Tag Archives: instrumental music

Nils Frahm, Epic Studios, Norwich, Norfolk, 26th October 2014

Nils Frahm (piano, synthesizers, electronics)

Epic Studios
112-114 Magdalen Street

Now, this gig was something of a really cool departure from the previously experienced performances as Nils Frahms’ music is of an instrumental nature, combining classical and electronic music. He is noted for his unorthodox use of piano, because he mixes grand piano and upright piano with a Roland Juno 60 synthesizer, a Rhodes electric piano, a drum machine and Moog Taurus bass pedals, and he doesn’t use any kind of loop or pre-recorded playback.

I am very familiar with and quite partial to Nils’ work, so was delighted to have the opportunity to catch one of his live performances, of which I had read much about, at what has become my second home, Epic Studios in Norwich.

nilsfrahmepic2610140003acopyrightTo give a little background, Nils Frahm is a 32 year old German musician, composer and producer, presently based in Berlin. And take it from me, he is annoyingly talented, as he ably demonstrated during this concert. He has a very relaxing, self-effacing demeanour, quietly spoken and of gentle but funny humour, also demonstrated during this concert. Alongside his solo work, he has also collaborated with performers such as Anne Müller, Ólafur Arnalds and F.S. Blumm.

So to the performance. There was no support act, no great fanfare prior to his entrance onto the gear-laden stage. Nils walks onto the stage dressed in striped t-shirt, rolled up jeans and trainers. You kind of get the notion that this wasn’t going to be your usual concert/recital. He picks up a mic and introduces himself and his gear (some of which apparently is almost “kaput”), then proceeds to start the evening with a piece called “Says”, possibly the most spell-binding music I’ve ever heard performed live, a weird fusion of electronics with electric piano and a gentle arpeggiated synth texture. You almost want to think that the music is too quiet, and I was very conscious of using my camera lest I break the spell that Frahm had quickly and masterfully cast. But it isn’t too quiet, it’s just right and any louder would not have been right. The repetitive arpeggiations of the Juno 6 synthesizer are quite hypnotic and Nils’ simple Rhodes melodies add to this seductive atmosphere. A gentle crescendo builds, Nils’ subtle abuses of the tape-based echo unit create a near dissonant far-away place, but nothing takes over or dominates before it all starts falling back into nothing. Nils Frahm has got us right where he wants us.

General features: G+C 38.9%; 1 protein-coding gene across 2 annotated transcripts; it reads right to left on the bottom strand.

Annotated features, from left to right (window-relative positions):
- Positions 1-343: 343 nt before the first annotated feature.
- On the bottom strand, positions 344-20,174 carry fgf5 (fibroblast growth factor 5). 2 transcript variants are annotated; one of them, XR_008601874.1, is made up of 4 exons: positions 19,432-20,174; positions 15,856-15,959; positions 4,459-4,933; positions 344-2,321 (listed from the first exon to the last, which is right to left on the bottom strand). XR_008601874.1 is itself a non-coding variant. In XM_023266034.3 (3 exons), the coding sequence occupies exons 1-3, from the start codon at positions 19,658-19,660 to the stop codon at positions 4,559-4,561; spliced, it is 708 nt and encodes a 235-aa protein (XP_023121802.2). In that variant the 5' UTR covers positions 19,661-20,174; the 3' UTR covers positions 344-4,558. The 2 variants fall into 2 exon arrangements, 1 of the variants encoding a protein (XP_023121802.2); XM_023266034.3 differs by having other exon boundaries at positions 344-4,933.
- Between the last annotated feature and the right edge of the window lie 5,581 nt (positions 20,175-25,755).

nilsfrahmepic2610140007acopyrightFrom here on, we are exposed to his more techno side (amazing), we get a piece that was written after he had fallen out of bed and broken a finger, so went onto write a piece of music for nine fingers (amazing), and we even get a piece called “For-Peter-Toilet Brushes-More” whereupon Nils starts to bash, brush and scrape the insides of the grand piano with a pair of toilet brushes (amazing – starting to really dislike him now). Virtuoso piano pieces follow dreamy, ambient, chillout, beat-driven pieces follow piano textured, near tone poems. The broad range of moods and styles creates a truly morphic performance, each piece easily blending into the next, segued with Nils’ brief but quirky narratives. The music goes from dark to euphoric, from thoughtful to demanding, from vague and almost atonal to grand and melodic. As a musician, I feel music as much as I hear it, and on several occasions throughout the performance I found myself riding crests of immense waves, then moved to the point of tears, such was the emotive scale, scope  and beauty of what I was listening to and experiencing. For a part of the concert, I stood with one of the owners of the venue, and she was as drawn in  and mesmerised as the rest of us.